I like the idea of fast and shiny trains speeding passengers hither and yon as much as anyone else does. I took the Eurostar from London to Paris, and back again a dozen years ago and was enchanted. It was nice, it was convenient, it was cozy, and it was almost sumptuous (it would have qualified for full-on sumptuous, perhaps, if I weren’t traveling with a particular hungover teenager who had vomited on the floor of the train station in plain sight of me while queuing up for the train ride back to London). Taking the train can be a romantic, exotic experience that leaves the passenger feeling delightfully cosmopolitan. If I never have the chance to take the Orient Express, I shall be very disappointed.
So, I suppose that there is a part of me that is attracted to the Obama Administration’s plan to institute high-speed rail service throughout the country. But as Ed Glaeser informs us, this plan is not nearly as workable as the Administration seems to think it is:
Despite investments in speedy Acela trains, politics and right-of-way problems mean that those trains take 210 minutes to travel the 200 miles between Boston and New York. Those problems are unlikely to vanish.
For most workers in America’s sprawling metropolitan areas, no train is going to drop them within walking distance of their home or job. In Greater Houston, only 11.6 percent of jobs are within three miles of an area’s center and more than 55 percent of jobs are more than 10 miles away from the city center. In Chicago, almost 70 percent of employment is more than 10 miles from the city center. Even in Greater Boston, 48 percent of jobs are over 10 miles from Beacon Hill.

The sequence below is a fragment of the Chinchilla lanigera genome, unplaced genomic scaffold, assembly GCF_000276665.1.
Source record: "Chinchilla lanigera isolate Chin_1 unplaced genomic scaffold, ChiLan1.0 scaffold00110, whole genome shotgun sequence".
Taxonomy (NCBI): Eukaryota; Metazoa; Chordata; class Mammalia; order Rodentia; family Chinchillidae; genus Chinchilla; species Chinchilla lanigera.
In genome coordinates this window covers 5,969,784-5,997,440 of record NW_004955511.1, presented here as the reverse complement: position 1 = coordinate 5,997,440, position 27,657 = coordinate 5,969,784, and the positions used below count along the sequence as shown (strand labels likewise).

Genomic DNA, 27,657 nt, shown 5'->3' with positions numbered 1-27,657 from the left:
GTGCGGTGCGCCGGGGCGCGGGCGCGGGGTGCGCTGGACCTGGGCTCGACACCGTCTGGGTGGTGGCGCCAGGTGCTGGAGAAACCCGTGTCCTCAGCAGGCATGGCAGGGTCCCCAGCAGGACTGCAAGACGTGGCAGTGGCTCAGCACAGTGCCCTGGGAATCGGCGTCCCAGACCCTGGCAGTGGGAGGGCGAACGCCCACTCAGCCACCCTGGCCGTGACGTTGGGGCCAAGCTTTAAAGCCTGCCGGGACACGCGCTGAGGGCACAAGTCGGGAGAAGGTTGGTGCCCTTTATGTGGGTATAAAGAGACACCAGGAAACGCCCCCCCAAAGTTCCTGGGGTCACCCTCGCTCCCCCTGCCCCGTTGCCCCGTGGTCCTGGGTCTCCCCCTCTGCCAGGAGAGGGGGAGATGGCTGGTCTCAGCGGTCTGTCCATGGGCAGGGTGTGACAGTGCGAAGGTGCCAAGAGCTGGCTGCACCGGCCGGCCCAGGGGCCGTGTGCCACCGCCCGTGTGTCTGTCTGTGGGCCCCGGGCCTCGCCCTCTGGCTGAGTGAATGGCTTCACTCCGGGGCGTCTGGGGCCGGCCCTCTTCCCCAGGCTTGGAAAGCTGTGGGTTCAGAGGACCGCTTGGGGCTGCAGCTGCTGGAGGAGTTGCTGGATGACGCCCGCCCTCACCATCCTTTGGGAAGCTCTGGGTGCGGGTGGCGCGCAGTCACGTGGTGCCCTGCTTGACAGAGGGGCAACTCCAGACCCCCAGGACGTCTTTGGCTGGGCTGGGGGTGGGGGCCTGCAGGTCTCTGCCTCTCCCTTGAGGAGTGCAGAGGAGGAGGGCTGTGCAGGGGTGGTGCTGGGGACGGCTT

There is a reason why 48 percent of Amtrak’s passengers travel on only two routes: the Northeast Corridor and the Los Angeles-San Diego line. For travelers in the less-dense areas between the coasts, cars beat trains for modest distances and planes win over long hauls.
The national high-speed rail agenda is being pushed with claims that these trains will jump-start economic growth. No serious evidence supports such claims. When new transportation does affect local economies, it generally does so by moving activity from one place to another, not by creating nationwide benefits.
I am not even going to try to hide my disappointment. I had hoped that this plan would be practical and workable. I had hoped that it would serve as a genuine solution to a genuine problem.
Unfortunately, we have yet another case of the Obama Administration offering a policy proposal in search of an actual policy dilemma. And the Administration wants to throw good money after bad to implement the proposal–making the fiscal situation even more disastrous in the process, no doubt. I am beginning to wonder whether Barack Obama ever saw a budget deficit number he thought was too high.
(Glaeser link via Greg Mankiw.)